Bud Light is the most popular beer in the world. Considering that it tastes like somebody pissed in a jar of sun tea, that's obviously not because of its amazing flavor. Long story short? It's advertising; confusing but effective advertising.
Anheuser-Busch introduced Budweiser Light into the beer game back in 1982 (along with Natural Light and Michelob Light) to compete with the astoundingly popular Miller Lite. In a nutshell: A competitor released some shitty beer, and Anheuser-Busch was not about to let anybody corner the lucrative Shit Market on their watch, and thus was born Budweiser Light. By 1987 the name had changed to simply "Bud Light" and sales had drastically increased, but that damn Miller Lite still had market advantage. To settle once and for all who could make the best terrible beer, Bud Light decided to go after the "under 25" age group, and released that demi-god of marketing; the tragically enslaved, reluctantly partying, hot chick-boning, affront-against-God mascot we all came to love: Spuds Mackenzie.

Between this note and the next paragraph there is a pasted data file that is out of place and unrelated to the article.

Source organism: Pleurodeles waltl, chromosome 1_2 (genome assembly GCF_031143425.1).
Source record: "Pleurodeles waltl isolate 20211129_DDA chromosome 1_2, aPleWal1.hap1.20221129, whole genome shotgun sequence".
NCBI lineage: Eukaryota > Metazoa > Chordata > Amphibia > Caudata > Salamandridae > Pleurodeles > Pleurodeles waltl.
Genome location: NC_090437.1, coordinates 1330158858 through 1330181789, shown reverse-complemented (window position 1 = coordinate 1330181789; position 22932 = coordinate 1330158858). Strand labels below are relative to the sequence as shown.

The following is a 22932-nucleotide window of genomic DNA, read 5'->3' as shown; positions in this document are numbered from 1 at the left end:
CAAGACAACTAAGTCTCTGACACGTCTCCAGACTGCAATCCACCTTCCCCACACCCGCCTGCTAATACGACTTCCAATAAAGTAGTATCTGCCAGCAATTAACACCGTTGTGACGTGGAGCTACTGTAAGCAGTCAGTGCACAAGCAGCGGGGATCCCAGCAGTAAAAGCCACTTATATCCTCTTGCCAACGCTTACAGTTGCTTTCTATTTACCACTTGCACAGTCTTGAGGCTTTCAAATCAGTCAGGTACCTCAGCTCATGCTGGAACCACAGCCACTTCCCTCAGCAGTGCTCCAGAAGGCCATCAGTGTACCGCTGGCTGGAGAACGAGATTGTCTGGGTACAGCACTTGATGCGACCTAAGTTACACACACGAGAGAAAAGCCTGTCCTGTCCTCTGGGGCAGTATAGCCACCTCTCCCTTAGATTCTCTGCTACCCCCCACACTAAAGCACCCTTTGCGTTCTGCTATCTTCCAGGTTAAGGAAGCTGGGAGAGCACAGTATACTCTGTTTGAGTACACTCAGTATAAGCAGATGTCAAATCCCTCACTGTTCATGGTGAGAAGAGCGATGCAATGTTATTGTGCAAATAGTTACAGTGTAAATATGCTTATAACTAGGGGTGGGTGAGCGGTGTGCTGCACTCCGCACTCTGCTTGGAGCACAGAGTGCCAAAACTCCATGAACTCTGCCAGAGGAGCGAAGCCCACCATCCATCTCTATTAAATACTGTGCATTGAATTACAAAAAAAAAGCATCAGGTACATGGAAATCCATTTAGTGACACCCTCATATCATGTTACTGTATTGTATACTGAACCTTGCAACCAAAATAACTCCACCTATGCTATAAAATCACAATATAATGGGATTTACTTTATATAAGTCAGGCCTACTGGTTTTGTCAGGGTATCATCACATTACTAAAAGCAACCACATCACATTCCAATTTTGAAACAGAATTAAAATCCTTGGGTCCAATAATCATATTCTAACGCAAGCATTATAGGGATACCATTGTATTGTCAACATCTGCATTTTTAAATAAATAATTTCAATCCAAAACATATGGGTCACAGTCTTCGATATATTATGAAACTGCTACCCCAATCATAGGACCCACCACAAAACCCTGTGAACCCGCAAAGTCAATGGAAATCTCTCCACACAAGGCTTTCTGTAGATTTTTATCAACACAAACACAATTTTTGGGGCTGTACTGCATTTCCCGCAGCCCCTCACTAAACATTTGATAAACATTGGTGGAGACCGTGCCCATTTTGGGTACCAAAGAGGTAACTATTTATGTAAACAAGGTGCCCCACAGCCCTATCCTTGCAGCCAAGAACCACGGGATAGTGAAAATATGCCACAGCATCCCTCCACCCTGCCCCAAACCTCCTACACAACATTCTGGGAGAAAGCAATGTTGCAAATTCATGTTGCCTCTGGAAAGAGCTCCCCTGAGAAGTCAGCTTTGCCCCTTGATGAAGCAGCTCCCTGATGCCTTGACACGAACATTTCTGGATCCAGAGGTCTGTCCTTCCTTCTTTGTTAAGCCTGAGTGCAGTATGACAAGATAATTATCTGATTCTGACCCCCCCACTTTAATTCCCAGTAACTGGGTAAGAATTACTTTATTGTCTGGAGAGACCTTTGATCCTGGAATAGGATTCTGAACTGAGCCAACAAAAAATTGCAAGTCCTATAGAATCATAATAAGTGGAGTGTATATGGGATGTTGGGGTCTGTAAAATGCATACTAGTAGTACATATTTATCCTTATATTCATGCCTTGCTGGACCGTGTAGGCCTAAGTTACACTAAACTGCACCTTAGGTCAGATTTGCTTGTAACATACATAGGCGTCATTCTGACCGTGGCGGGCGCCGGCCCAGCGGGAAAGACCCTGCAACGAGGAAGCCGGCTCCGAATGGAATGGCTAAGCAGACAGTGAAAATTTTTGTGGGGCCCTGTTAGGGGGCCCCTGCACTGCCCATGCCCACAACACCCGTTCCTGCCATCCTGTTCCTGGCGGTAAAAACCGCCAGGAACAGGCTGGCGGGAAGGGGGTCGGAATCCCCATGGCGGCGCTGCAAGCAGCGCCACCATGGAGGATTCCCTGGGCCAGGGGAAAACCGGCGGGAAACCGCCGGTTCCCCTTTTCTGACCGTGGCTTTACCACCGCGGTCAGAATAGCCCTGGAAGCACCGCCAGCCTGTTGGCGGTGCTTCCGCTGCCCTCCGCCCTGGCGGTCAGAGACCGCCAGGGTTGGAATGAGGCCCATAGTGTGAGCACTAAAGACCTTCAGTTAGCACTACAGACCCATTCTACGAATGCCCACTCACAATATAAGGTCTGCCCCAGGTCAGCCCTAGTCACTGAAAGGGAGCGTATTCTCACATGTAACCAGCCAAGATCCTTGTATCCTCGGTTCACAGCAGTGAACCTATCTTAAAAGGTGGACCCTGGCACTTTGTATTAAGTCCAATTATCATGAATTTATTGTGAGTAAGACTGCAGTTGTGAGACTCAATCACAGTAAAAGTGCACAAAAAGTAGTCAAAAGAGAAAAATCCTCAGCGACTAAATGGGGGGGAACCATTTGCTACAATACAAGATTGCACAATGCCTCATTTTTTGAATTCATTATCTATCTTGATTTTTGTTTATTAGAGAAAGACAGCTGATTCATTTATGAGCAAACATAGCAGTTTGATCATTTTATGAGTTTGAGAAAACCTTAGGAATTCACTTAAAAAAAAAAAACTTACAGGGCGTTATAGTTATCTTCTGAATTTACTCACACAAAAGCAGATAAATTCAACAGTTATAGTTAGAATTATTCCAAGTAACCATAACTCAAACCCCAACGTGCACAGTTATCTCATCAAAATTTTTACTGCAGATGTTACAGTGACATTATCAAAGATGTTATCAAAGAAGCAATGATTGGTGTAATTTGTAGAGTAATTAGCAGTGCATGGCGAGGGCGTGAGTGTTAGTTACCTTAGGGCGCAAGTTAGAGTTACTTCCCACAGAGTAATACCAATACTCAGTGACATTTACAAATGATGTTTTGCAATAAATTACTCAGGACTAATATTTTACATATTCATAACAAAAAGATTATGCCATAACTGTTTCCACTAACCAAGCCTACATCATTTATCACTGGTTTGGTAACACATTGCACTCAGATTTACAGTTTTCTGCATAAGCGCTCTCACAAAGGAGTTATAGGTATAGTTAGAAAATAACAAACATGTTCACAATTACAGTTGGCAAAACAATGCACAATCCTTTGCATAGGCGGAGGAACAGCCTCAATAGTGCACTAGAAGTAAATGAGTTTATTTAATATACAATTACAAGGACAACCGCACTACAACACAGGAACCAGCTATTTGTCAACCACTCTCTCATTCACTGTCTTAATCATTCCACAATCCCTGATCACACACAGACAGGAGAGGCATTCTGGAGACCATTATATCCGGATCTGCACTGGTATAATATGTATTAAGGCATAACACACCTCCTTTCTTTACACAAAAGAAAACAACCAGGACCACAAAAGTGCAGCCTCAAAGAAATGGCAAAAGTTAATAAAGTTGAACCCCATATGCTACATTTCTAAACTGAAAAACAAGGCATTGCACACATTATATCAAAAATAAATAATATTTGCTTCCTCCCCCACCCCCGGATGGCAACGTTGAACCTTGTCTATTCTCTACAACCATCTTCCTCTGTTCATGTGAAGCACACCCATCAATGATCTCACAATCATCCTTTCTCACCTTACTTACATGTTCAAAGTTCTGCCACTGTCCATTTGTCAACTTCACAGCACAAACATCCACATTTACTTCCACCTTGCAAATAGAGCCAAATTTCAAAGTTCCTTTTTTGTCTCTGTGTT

Get drunk like this dog! What?
Astoundingly enough, commercials about a drunk dog seducing human women apparently really appealed to their demographic, and Bud Light sales took off out of control. They finally took command of the market in the early '90s, and stayed there until 2001.
What happened in 2001, you ask? Was a better beer finally released? Did the world come to their senses?
It's hard to blame the consumer, though. After all, who could resist the Bud Light marketing juggernaut? It was an unstoppable beast that spewed forth incredibly popular, bafflingly unrelated advertising clauses like Spuds McKenzie, which operated under the completely logical philosophy that "Dogs like beer; so you should like Dog Beer!" Or who could forget that classic Budweiser Frogs campaign, which consisted of the totally sensical thesis: "Frogs like beer; you should like Frog Beer!" And of course there was the timeless "Wassup Guys," which showed us that several middle-aged Tourette's sufferers preferred Bud light, so of course it's delicious! But then it's also hard to blame Budweiser for their incomprehensible advertising campaigns; what else are they going to talk about - the uncompromising flavor, rich texture and high alcohol content? There are laws against fraud in advertising...
There are times when drinking Bud Light is acceptable. For instance, it's time to enjoy a refreshing Bud Light if:
"There's a party eight miles from here and I plan to be ready! Wooo!"